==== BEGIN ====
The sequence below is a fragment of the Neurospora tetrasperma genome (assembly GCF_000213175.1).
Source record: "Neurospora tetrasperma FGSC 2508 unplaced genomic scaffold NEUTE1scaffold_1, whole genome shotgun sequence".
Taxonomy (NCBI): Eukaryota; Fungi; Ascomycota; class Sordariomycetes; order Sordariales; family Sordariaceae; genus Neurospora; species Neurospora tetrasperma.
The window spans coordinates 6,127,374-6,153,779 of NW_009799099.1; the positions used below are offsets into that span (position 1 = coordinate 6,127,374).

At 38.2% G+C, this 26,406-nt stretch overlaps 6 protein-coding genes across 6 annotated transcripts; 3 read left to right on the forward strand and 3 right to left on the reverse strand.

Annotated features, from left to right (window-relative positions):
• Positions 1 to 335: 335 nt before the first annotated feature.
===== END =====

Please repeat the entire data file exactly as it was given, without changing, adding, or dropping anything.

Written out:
The sequence below is a fragment of the Neurospora tetrasperma genome (assembly GCF_000213175.1).
Source record: "Neurospora tetrasperma FGSC 2508 unplaced genomic scaffold NEUTE1scaffold_1, whole genome shotgun sequence".
Taxonomy (NCBI): Eukaryota; Fungi; Ascomycota; class Sordariomycetes; order Sordariales; family Sordariaceae; genus Neurospora; species Neurospora tetrasperma.
The window spans coordinates 6,127,374-6,153,779 of NW_009799099.1; the positions used below are offsets into that span (position 1 = coordinate 6,127,374).

At 38.2% G+C, this 26,406-nt stretch overlaps 6 protein-coding genes across 6 annotated transcripts; 3 read left to right on the forward strand and 3 right to left on the reverse strand.

Annotated features, from left to right (window-relative positions):
• Positions 1 to 335: 335 nt before the first annotated feature.